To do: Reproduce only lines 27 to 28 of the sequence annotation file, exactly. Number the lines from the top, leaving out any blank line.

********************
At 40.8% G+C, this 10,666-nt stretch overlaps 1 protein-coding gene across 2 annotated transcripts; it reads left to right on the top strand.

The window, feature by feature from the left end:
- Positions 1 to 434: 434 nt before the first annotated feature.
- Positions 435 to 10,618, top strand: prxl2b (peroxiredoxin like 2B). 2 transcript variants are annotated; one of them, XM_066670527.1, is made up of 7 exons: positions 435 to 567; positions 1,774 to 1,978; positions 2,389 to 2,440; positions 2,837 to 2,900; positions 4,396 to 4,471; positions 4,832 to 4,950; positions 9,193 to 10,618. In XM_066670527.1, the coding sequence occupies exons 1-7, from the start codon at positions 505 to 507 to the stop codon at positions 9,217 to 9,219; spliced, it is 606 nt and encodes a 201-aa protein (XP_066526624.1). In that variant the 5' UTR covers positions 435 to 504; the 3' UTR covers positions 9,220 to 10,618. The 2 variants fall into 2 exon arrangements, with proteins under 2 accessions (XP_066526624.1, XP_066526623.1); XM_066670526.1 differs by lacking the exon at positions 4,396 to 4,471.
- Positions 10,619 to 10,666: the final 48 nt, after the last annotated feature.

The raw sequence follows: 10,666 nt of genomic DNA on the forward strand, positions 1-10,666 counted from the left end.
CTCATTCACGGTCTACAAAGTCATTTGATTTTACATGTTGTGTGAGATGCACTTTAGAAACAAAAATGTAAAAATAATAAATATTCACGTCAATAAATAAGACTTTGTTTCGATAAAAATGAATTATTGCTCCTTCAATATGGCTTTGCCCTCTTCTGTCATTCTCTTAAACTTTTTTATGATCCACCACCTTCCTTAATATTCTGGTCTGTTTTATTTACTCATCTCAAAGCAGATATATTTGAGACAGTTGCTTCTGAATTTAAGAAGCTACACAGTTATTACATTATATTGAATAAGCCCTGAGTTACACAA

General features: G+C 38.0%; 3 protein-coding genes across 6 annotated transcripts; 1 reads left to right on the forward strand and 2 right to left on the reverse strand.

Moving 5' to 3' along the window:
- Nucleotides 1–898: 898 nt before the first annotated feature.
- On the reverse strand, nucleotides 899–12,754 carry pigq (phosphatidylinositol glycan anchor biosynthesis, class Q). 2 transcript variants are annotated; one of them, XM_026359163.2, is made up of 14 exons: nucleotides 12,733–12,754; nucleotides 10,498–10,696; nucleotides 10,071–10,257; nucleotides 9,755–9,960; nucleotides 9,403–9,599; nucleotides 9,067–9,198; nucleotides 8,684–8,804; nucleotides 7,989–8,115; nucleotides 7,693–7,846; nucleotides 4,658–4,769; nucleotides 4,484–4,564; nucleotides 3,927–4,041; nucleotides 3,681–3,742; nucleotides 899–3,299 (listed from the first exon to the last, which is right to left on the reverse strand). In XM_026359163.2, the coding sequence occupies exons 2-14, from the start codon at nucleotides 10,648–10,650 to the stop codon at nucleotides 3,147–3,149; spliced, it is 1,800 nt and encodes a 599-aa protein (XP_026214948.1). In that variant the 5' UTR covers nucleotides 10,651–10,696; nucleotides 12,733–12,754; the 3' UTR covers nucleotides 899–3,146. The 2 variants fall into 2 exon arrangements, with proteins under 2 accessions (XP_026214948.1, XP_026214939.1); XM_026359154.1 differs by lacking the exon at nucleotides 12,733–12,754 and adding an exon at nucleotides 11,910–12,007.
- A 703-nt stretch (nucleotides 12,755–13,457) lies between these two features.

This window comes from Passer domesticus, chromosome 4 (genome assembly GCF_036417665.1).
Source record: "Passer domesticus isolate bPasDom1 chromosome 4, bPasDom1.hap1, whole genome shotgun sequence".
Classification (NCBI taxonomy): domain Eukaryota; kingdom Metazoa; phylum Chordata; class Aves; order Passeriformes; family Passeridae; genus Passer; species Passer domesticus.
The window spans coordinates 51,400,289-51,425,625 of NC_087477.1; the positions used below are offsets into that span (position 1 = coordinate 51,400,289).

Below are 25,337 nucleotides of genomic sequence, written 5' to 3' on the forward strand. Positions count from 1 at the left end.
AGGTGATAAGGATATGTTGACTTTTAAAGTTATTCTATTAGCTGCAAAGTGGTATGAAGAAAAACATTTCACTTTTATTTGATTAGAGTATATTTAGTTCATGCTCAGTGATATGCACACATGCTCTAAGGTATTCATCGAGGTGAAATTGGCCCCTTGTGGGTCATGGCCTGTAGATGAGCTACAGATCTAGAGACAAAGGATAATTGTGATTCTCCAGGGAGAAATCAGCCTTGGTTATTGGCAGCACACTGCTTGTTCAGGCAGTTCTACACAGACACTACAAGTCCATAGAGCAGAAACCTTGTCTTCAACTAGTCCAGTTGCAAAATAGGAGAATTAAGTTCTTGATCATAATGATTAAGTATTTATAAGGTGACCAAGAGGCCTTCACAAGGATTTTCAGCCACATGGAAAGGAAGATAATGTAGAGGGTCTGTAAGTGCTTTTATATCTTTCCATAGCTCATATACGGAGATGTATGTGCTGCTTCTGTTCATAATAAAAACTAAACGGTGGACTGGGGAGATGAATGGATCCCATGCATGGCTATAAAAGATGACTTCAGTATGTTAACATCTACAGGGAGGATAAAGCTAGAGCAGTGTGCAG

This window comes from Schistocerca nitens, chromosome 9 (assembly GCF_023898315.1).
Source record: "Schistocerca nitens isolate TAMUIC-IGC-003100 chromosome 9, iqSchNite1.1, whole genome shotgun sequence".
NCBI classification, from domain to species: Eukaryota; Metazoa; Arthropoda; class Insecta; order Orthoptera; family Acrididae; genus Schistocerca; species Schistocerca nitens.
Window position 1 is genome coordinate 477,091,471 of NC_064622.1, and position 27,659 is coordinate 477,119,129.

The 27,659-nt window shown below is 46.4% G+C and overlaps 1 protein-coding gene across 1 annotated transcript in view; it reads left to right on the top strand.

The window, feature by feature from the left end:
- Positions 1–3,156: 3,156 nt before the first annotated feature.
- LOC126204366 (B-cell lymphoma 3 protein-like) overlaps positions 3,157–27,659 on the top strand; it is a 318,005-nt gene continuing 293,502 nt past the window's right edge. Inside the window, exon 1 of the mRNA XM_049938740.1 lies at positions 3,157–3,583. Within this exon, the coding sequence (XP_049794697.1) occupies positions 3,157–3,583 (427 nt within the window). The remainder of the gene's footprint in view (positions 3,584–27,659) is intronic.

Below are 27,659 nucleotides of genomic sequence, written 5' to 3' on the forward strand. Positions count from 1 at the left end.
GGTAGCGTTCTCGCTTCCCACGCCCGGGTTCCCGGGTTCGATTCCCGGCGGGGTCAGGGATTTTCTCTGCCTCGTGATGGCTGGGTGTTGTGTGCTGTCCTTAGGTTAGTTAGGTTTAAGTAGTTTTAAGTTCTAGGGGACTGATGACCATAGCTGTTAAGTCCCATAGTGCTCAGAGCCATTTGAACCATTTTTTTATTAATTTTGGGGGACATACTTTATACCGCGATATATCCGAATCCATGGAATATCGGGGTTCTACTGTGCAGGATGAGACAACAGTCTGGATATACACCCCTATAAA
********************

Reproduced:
Below are 27,659 nucleotides of genomic sequence, written 5' to 3' on the forward strand. Positions count from 1 at the left end.
GGTAGCGTTCTCGCTTCCCACGCCCGGGTTCCCGGGTTCGATTCCCGGCGGGGTCAGGGATTTTCTCTGCCTCGTGATGGCTGGGTGTTGTGTGCTGTCCTTAGGTTAGTTAGGTTTAAGTAGTTTTAAGTTCTAGGGGACTGATGACCATAGCTGTTAAGTCCCATAGTGCTCAGAGCCATTTGAACCATTTTTTTATTAATTTTGGGGGACATACTTTATACCGCGATATATCCGAATCCATGGAATATCGGGGTTCTACTGTGCAGGATGAGACAACAGTCTGGATATACACCCCTATAAA